Measure WOuld Keep Sales-Tax Rate

North Carolinians would not see a promised drop in the sales tax this summer under a measure that a legislative panel approved Tuesday.

The House Finance Committee endorsed a $384 million tax package that is needed to float a $15 billion budget plan sailing to the General Assembly.

The revenue bill delays for two years a half-percent decrease in the levy on sales now planned to take effect July 1. It also keeps an 8.25 percent income-tax bracket for the wealthiest residents that had been scheduled to disappear after this year.

Democratic Gov. Mike Easley recommended these changes in his budget proposal last month. He also wanted lawmakers to postpone a pair of tax breaks – increases in the credit per child and standard income-tax deduction for married couples – but the House committee has refused.

“That will make sure we have the money to balance the budget, while at the same time providing tax relief for the working people of this state,” said state Rep. David Miner, R-Wake, a House Finance Committee chairman who sponsored the bill.

House members also are stepping away from Easley’s proposal to cut about $20 million intended to help cover money that local governments lost when the legislature stopped reimbursing them for repealed inventory taxes.

Some lawmakers wanted to jack up North Carolina’s excise tax on cigarettes to 50 percent per pack. That bill got an airing in the finance committee, but it was pulled without a vote after facing hostile reaction.

Proponents offered the hike as a way not only to raise revenue during a tight economy but also to erode the number of people – particularly teenagers – who take up the unhealthy habit. They cited statistics that show smoking declines when the cigarette price goes up.

“We want to do something to protect our children,” said Peg O’Connell of N.C. Alliance for Health.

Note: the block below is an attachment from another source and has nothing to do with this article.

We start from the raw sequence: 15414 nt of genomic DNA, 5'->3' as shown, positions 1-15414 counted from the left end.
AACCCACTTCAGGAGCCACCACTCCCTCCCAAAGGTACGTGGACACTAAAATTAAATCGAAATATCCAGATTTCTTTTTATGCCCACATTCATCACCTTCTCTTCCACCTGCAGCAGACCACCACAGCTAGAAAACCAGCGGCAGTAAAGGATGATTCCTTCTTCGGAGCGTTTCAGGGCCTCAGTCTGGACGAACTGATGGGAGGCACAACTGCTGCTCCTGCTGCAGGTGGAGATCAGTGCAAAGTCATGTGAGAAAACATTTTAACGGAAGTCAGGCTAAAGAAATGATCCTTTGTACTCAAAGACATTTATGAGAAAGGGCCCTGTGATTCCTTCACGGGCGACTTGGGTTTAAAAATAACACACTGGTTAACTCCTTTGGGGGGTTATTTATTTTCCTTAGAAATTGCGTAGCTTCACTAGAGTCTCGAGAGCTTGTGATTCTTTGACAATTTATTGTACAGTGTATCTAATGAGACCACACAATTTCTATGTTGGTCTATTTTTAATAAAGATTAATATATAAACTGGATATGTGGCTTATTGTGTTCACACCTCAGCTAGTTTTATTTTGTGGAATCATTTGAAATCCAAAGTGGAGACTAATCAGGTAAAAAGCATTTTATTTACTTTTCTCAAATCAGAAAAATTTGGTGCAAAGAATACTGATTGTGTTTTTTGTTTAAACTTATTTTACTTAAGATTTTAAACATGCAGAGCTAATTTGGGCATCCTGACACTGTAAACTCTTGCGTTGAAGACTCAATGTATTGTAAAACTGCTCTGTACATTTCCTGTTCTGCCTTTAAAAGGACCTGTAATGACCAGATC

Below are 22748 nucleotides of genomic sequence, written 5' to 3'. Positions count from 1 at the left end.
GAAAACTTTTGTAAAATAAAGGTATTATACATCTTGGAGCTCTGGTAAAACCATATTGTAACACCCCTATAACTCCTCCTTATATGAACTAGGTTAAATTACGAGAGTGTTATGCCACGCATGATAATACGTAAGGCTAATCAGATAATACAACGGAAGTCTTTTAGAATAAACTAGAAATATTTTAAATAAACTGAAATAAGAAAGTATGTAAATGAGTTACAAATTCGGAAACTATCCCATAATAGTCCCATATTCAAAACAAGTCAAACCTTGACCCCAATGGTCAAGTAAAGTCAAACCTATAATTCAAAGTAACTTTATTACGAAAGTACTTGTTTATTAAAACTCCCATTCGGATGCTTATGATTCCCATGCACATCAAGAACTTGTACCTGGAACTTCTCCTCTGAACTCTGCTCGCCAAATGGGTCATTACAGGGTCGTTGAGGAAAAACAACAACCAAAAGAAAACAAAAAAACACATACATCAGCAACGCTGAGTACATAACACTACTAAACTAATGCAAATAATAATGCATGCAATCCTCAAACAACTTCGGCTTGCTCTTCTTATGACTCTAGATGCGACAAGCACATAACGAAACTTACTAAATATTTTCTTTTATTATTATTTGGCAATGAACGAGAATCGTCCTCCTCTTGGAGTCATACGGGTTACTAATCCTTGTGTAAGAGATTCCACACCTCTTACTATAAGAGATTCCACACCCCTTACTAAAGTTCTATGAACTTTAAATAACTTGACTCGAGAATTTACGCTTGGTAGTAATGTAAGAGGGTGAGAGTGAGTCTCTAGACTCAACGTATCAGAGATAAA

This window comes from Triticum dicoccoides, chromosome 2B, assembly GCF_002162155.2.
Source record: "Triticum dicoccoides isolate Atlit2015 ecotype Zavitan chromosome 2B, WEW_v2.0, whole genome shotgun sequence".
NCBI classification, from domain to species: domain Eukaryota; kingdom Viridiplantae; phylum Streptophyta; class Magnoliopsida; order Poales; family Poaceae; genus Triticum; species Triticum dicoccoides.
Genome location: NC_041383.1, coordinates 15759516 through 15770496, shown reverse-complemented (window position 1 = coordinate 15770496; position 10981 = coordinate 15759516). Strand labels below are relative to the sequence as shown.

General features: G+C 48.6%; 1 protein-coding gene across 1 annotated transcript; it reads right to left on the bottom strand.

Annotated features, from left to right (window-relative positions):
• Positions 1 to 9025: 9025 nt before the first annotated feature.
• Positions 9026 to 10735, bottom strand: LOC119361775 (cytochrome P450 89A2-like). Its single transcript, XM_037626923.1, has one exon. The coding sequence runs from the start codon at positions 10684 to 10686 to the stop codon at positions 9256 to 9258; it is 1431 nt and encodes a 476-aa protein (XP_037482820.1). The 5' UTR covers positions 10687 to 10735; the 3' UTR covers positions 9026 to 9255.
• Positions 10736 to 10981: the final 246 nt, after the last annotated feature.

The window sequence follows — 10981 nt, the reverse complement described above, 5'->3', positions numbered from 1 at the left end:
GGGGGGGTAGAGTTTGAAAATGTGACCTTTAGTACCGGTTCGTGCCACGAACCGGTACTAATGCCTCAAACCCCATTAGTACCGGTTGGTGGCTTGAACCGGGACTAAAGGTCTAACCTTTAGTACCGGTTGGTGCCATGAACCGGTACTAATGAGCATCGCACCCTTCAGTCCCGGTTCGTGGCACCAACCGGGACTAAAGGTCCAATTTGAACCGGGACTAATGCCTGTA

Legislatures across the nation have turned to stiffer taxes on cigarettes to bridge gapping budget deficits.

While a politically safe move elsewhere, it has little traction in tobacco-dependent North Carolina. The state charges a 5 cent tax per pack, and only Virginia and Kentucky impose lower levies.

Business interests and many lawmakers were scornful of an effort to target a homegrown industry that provides many well-paying jobs.

Roger Bone, a lobbyist for Greensboro-based Lorillard Tobacco Co., said teenagers likely would shift to cheaper brands if the state imposed a higher levy, undercutting any effort to reduce youth smoking.

A larger tax also could hurt the sale of cigarettes to tourists who stop in North Carolina for the less-costly smokes, said Rep. Bill Daughtridge Jr., R-Nash. He said that bargain attracts people to pull off the highway and spend money, much like they do to buy fireworks in South Carolina and oranges in Florida.

“We have to have a reason for them to stop,” Daughtridge said.

Meanwhile, about 250 members of an anti-tax group gathered for a rally outside the Legislative Building.

Jonathan Hill, state director of Citizens for a Sound Economy, told the crowd that lawmakers are again hitting up the people to address their fiscal irresponsibility.